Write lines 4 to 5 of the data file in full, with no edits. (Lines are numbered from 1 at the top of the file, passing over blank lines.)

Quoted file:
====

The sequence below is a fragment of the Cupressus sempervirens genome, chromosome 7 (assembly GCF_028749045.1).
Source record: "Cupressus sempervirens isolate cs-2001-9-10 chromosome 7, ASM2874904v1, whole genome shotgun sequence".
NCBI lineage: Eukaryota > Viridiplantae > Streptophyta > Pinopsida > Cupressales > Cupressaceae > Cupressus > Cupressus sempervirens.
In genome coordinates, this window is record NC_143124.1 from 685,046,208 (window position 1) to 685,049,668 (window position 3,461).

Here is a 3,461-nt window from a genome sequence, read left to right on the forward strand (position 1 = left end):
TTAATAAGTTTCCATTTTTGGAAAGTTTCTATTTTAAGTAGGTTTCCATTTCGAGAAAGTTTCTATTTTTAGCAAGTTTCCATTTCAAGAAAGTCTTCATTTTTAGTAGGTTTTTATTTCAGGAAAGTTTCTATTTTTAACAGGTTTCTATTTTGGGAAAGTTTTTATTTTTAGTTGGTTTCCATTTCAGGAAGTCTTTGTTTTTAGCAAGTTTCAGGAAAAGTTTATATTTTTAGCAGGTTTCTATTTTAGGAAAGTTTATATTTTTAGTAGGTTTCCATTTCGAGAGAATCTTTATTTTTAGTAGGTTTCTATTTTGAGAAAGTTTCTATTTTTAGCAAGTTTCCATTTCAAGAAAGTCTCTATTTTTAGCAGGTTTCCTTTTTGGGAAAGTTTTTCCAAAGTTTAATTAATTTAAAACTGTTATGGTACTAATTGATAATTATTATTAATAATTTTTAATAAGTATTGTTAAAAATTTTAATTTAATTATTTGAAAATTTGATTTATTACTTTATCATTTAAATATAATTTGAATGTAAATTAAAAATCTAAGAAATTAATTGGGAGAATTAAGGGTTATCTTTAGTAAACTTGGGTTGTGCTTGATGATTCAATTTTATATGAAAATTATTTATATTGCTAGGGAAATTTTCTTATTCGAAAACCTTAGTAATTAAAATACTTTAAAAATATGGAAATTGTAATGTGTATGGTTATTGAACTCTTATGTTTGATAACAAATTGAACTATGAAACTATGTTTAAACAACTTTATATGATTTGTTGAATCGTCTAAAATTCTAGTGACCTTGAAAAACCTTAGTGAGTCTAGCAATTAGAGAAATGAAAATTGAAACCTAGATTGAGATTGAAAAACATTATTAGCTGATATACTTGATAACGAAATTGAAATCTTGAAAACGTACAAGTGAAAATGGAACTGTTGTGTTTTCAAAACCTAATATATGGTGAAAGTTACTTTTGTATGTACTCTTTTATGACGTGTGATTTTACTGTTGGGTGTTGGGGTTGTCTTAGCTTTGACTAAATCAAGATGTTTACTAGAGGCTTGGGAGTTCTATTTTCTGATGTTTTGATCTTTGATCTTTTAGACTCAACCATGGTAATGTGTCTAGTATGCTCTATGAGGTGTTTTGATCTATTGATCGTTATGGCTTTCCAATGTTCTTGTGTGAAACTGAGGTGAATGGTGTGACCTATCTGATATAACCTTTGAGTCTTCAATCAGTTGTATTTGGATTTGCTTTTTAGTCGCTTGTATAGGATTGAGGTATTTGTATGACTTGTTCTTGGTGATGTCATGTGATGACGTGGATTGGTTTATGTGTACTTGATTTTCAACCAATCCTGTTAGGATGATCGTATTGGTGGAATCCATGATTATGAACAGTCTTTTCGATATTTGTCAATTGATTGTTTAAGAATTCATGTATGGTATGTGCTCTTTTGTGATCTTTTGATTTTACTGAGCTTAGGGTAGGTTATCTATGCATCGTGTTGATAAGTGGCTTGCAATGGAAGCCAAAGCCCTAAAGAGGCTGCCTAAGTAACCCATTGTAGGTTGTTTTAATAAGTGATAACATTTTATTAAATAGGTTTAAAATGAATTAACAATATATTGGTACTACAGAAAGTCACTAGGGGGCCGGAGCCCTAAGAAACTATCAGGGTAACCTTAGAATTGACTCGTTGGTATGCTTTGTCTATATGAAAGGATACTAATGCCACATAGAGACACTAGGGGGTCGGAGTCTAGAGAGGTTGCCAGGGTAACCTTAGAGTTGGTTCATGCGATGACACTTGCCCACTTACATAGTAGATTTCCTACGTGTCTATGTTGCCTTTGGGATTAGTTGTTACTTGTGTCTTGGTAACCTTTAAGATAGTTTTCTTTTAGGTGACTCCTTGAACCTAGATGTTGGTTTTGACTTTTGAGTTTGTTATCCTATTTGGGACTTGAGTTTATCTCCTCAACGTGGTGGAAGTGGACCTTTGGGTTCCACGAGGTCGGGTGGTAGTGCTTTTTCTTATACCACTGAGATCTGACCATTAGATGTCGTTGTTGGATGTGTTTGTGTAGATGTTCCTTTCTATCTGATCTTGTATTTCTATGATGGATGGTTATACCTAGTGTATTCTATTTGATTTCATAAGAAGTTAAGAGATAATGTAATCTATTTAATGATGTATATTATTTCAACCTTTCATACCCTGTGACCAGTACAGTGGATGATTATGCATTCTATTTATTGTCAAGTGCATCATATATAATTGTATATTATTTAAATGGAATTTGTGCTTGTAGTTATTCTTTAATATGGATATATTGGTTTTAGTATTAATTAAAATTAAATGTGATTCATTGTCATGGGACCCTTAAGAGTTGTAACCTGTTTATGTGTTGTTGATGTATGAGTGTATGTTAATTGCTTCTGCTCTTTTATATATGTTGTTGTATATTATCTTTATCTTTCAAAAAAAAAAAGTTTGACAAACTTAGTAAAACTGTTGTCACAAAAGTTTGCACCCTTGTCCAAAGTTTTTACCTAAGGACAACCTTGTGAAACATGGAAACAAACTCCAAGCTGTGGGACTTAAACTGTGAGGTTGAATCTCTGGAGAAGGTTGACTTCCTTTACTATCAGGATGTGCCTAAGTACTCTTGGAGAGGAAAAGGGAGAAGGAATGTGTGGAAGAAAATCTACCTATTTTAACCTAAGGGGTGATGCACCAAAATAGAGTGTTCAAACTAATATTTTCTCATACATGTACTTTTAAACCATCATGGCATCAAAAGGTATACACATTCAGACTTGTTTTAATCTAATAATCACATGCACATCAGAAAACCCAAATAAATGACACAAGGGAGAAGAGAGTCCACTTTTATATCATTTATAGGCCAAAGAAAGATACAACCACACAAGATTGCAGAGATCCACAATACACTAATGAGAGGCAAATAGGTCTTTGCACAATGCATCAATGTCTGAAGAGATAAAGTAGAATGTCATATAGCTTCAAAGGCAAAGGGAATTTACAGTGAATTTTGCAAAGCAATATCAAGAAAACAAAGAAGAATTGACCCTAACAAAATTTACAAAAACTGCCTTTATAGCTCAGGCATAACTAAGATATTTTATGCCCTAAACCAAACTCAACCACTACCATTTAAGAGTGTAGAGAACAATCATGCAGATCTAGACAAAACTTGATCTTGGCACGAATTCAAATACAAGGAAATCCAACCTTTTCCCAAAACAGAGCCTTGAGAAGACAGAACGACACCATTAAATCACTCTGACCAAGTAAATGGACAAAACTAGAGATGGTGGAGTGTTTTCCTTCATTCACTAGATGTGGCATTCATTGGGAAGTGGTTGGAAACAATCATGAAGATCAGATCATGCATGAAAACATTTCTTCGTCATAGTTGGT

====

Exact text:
In genome coordinates, this window is record NC_143124.1 from 685,046,208 (window position 1) to 685,049,668 (window position 3,461).

Here is a 3,461-nt window from a genome sequence, read left to right on the forward strand (position 1 = left end):